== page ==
Next, let's talk about the last nasal sound ng. This sound in isolation can be difficult for both educators and students. It takes some practice and awareness of your mouth to produce this sound. I had to practice a bit when I was first learning. So, take your mirror, open your mouth wide, and drop your chin. You're going to pull your tongue back to the back of your throat and down. You're going to feel that the back of your tongue is going to slide down which is what's blocking the airway. Now say ng. We want to make sure that we're not adding a g sound to the final position. Next, pinch your nose. If you can say ng with your nose pinched, then you need to continue to practice. The sound should be directed through the nose. Again, don't worry, it takes practice. 😉 We also have two spellings for ng, we have digraph ng as in King and rang. And then we have the spelling generalization of ng before k, like in think and zinc.

Some programs might teach these as clusters -ang, -ing, -ong. But, you still want to make sure that we're producing those phonemes correctly. So remember, we want to keep the sound to their purest form and isolation. If you hear an error in sound production with your students, you want to model the sound correctly and have the students echo that sound before moving on.

We always want to bring it back to our mouth features and checking that the airflow is being directed through the nose for those nasals. We also want to follow up with lots of activities where students are identifying the sound and isolation within words and then connecting to reading and spelling.

I hope that this post and video helped a little bit with identifying those nasals and have given you some opportunities to practice. Let me know your thoughts on those nasal sound productions and if you'd like more tips and information about reading and dyslexia.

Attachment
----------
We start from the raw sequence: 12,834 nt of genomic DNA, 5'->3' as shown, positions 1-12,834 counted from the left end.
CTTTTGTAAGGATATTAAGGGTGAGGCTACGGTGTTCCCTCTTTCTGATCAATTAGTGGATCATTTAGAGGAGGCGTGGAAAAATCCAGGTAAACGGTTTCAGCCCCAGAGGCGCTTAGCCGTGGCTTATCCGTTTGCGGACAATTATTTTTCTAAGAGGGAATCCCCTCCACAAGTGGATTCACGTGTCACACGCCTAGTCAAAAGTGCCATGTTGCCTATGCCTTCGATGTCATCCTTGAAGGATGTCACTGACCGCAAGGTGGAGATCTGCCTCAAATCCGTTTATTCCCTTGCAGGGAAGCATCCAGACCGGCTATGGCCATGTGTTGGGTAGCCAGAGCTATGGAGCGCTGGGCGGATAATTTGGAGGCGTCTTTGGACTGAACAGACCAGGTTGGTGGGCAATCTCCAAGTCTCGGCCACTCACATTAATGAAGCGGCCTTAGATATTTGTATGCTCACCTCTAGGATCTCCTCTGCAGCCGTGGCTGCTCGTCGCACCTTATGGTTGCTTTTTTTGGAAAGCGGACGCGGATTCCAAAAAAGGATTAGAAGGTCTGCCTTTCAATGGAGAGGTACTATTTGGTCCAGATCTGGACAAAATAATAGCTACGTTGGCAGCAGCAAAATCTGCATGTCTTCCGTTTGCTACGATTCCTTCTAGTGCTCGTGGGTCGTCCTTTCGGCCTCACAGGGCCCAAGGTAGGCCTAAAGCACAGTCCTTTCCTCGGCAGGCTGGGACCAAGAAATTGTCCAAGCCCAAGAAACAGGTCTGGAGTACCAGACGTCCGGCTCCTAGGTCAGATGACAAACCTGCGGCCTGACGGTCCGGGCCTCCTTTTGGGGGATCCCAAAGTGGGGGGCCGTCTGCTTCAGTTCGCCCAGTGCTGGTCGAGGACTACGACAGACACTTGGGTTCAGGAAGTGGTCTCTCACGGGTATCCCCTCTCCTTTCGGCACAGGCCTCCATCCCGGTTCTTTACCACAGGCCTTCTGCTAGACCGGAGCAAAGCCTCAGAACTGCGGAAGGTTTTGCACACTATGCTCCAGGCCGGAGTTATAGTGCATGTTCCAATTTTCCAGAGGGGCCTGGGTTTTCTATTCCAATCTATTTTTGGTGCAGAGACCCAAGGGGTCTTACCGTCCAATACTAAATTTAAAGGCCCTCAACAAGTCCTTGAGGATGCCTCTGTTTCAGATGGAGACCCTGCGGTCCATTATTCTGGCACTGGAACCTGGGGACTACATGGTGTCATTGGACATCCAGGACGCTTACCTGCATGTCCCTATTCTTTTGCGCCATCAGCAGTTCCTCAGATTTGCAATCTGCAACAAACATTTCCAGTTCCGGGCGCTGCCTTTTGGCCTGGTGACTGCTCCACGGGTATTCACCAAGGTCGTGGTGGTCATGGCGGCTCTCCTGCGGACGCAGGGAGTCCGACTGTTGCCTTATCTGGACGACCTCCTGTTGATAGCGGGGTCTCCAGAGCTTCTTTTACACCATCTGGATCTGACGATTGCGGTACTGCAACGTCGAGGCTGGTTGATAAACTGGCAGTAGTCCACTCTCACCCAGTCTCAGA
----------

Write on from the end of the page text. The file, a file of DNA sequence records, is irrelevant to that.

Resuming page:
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If you're not part of the community, click here to receive our weekly newsletter and access to the FREE resource library. This week, I'm sharing a simple form to help your students link speech sounds to their letter representations.

I have been using these forms with my students to help them map phonemes to graphemes. I designed them so that I can use them in many different ways.

Here are a few of the ways in which I scaffold instruction with these forms:

  • Phonemic awareness segmentation tasks - place a small eraser or chip in each box to represent each phoneme in a word, or have students color a square for each sound
  • Spelling dictation - easily move from single sound representations to words
  • Spelling words - students segment each phoneme within the word as they mark a box for each sound. Then students map the corresponding grapheme (letter/s) and write them in the box. They then write the entire word in the larger box on the right side of the sheet.
  • Word Chaining/Word Ladders - building new words based on the previously taught phoneme-grapheme correspondences and spelling generalizations allows for practice with phoneme manipulation. Prepare the word list ahead of time for smoother lesson delivery. Change one phoneme at a time and students segment, map, and write the new word.
  • Word chaining example: smell-spell-spill-skill-still-stiff-staff-stack-stick-stock

Again, click here to get access to the The Dyslexia Classroom Resource Library!

Have a great week!